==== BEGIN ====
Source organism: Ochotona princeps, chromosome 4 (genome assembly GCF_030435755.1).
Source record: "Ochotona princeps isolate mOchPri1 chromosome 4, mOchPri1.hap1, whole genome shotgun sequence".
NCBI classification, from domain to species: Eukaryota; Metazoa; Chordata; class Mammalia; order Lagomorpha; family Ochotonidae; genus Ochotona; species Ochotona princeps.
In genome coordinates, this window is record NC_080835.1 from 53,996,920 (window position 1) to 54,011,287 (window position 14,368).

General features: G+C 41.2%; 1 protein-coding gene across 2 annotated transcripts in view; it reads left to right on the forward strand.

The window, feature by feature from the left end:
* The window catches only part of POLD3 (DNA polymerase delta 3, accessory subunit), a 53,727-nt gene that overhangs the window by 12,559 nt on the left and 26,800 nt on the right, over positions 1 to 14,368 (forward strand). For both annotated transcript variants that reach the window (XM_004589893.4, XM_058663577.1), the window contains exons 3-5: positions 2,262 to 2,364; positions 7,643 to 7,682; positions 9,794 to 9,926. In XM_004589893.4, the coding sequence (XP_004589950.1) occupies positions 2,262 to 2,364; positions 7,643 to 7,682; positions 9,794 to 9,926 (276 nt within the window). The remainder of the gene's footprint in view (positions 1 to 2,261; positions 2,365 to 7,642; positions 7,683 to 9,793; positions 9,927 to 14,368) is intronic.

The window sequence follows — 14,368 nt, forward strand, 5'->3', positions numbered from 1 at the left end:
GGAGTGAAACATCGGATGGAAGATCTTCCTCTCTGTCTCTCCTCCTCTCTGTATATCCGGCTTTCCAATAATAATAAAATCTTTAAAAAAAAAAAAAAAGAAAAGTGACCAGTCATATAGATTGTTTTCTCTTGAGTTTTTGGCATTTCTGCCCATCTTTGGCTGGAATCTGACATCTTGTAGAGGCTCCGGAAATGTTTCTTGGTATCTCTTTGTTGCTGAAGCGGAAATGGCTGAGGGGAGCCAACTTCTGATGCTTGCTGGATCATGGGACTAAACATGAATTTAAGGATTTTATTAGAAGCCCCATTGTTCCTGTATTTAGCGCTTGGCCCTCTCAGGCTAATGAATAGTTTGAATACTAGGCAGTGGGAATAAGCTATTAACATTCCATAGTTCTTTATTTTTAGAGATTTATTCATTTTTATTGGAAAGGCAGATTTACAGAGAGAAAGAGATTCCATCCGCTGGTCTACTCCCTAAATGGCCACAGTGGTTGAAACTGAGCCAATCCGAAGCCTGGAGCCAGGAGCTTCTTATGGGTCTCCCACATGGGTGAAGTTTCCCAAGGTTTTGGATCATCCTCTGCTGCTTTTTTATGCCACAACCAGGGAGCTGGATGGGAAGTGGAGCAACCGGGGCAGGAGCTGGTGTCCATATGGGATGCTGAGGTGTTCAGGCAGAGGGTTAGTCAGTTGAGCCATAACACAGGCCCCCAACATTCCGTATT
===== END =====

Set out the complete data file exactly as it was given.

Source organism: Ochotona princeps, chromosome 4 (genome assembly GCF_030435755.1).
Source record: "Ochotona princeps isolate mOchPri1 chromosome 4, mOchPri1.hap1, whole genome shotgun sequence".
NCBI classification, from domain to species: Eukaryota; Metazoa; Chordata; class Mammalia; order Lagomorpha; family Ochotonidae; genus Ochotona; species Ochotona princeps.
In genome coordinates, this window is record NC_080835.1 from 53,996,920 (window position 1) to 54,011,287 (window position 14,368).

General features: G+C 41.2%; 1 protein-coding gene across 2 annotated transcripts in view; it reads left to right on the forward strand.

The window, feature by feature from the left end:
* The window catches only part of POLD3 (DNA polymerase delta 3, accessory subunit), a 53,727-nt gene that overhangs the window by 12,559 nt on the left and 26,800 nt on the right, over positions 1 to 14,368 (forward strand). For both annotated transcript variants that reach the window (XM_004589893.4, XM_058663577.1), the window contains exons 3-5: positions 2,262 to 2,364; positions 7,643 to 7,682; positions 9,794 to 9,926. In XM_004589893.4, the coding sequence (XP_004589950.1) occupies positions 2,262 to 2,364; positions 7,643 to 7,682; positions 9,794 to 9,926 (276 nt within the window). The remainder of the gene's footprint in view (positions 1 to 2,261; positions 2,365 to 7,642; positions 7,683 to 9,793; positions 9,927 to 14,368) is intronic.

The window sequence follows — 14,368 nt, forward strand, 5'->3', positions numbered from 1 at the left end:
GGAGTGAAACATCGGATGGAAGATCTTCCTCTCTGTCTCTCCTCCTCTCTGTATATCCGGCTTTCCAATAATAATAAAATCTTTAAAAAAAAAAAAAAAGAAAAGTGACCAGTCATATAGATTGTTTTCTCTTGAGTTTTTGGCATTTCTGCCCATCTTTGGCTGGAATCTGACATCTTGTAGAGGCTCCGGAAATGTTTCTTGGTATCTCTTTGTTGCTGAAGCGGAAATGGCTGAGGGGAGCCAACTTCTGATGCTTGCTGGATCATGGGACTAAACATGAATTTAAGGATTTTATTAGAAGCCCCATTGTTCCTGTATTTAGCGCTTGGCCCTCTCAGGCTAATGAATAGTTTGAATACTAGGCAGTGGGAATAAGCTATTAACATTCCATAGTTCTTTATTTTTAGAGATTTATTCATTTTTATTGGAAAGGCAGATTTACAGAGAGAAAGAGATTCCATCCGCTGGTCTACTCCCTAAATGGCCACAGTGGTTGAAACTGAGCCAATCCGAAGCCTGGAGCCAGGAGCTTCTTATGGGTCTCCCACATGGGTGAAGTTTCCCAAGGTTTTGGATCATCCTCTGCTGCTTTTTTATGCCACAACCAGGGAGCTGGATGGGAAGTGGAGCAACCGGGGCAGGAGCTGGTGTCCATATGGGATGCTGAGGTGTTCAGGCAGAGGGTTAGTCAGTTGAGCCATAACACAGGCCCCCAACATTCCGTATT